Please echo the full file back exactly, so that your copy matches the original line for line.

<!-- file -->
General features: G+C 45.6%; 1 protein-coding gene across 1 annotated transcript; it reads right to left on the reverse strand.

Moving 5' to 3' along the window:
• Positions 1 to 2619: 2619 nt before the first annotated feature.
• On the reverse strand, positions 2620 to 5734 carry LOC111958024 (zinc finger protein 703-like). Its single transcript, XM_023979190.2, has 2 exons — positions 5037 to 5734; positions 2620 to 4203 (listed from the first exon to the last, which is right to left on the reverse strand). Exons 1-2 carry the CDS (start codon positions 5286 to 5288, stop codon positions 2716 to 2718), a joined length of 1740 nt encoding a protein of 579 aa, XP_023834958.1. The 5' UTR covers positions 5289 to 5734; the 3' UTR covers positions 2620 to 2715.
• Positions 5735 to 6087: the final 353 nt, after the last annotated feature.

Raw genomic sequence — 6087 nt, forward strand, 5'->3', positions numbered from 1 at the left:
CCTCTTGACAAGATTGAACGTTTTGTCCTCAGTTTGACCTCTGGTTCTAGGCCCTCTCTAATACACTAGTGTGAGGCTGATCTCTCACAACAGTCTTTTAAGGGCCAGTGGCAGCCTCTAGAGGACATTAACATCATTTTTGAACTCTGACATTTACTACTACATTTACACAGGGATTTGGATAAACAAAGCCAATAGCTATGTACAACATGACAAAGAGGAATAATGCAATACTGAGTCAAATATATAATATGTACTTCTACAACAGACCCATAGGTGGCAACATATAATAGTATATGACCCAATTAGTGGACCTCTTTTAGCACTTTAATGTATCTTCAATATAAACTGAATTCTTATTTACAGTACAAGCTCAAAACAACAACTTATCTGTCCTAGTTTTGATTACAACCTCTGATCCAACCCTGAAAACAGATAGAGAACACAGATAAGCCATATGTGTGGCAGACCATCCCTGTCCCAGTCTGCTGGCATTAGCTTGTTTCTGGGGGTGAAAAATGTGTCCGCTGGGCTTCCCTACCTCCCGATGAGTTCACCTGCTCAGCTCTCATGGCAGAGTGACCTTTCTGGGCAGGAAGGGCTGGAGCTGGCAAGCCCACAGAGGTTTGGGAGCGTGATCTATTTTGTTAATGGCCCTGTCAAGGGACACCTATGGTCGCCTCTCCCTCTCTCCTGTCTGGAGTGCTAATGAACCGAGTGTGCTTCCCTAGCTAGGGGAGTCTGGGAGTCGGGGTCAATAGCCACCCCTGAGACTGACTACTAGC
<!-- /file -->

General features: G+C 45.6%; 1 protein-coding gene across 1 annotated transcript; it reads right to left on the reverse strand.

Moving 5' to 3' along the window:
• Positions 1 to 2619: 2619 nt before the first annotated feature.
• On the reverse strand, positions 2620 to 5734 carry LOC111958024 (zinc finger protein 703-like). Its single transcript, XM_023979190.2, has 2 exons — positions 5037 to 5734; positions 2620 to 4203 (listed from the first exon to the last, which is right to left on the reverse strand). Exons 1-2 carry the CDS (start codon positions 5286 to 5288, stop codon positions 2716 to 2718), a joined length of 1740 nt encoding a protein of 579 aa, XP_023834958.1. The 5' UTR covers positions 5289 to 5734; the 3' UTR covers positions 2620 to 2715.
• Positions 5735 to 6087: the final 353 nt, after the last annotated feature.

Raw genomic sequence — 6087 nt, forward strand, 5'->3', positions numbered from 1 at the left:
CCTCTTGACAAGATTGAACGTTTTGTCCTCAGTTTGACCTCTGGTTCTAGGCCCTCTCTAATACACTAGTGTGAGGCTGATCTCTCACAACAGTCTTTTAAGGGCCAGTGGCAGCCTCTAGAGGACATTAACATCATTTTTGAACTCTGACATTTACTACTACATTTACACAGGGATTTGGATAAACAAAGCCAATAGCTATGTACAACATGACAAAGAGGAATAATGCAATACTGAGTCAAATATATAATATGTACTTCTACAACAGACCCATAGGTGGCAACATATAATAGTATATGACCCAATTAGTGGACCTCTTTTAGCACTTTAATGTATCTTCAATATAAACTGAATTCTTATTTACAGTACAAGCTCAAAACAACAACTTATCTGTCCTAGTTTTGATTACAACCTCTGATCCAACCCTGAAAACAGATAGAGAACACAGATAAGCCATATGTGTGGCAGACCATCCCTGTCCCAGTCTGCTGGCATTAGCTTGTTTCTGGGGGTGAAAAATGTGTCCGCTGGGCTTCCCTACCTCCCGATGAGTTCACCTGCTCAGCTCTCATGGCAGAGTGACCTTTCTGGGCAGGAAGGGCTGGAGCTGGCAAGCCCACAGAGGTTTGGGAGCGTGATCTATTTTGTTAATGGCCCTGTCAAGGGACACCTATGGTCGCCTCTCCCTCTCTCCTGTCTGGAGTGCTAATGAACCGAGTGTGCTTCCCTAGCTAGGGGAGTCTGGGAGTCGGGGTCAATAGCCACCCCTGAGACTGACTACTAGC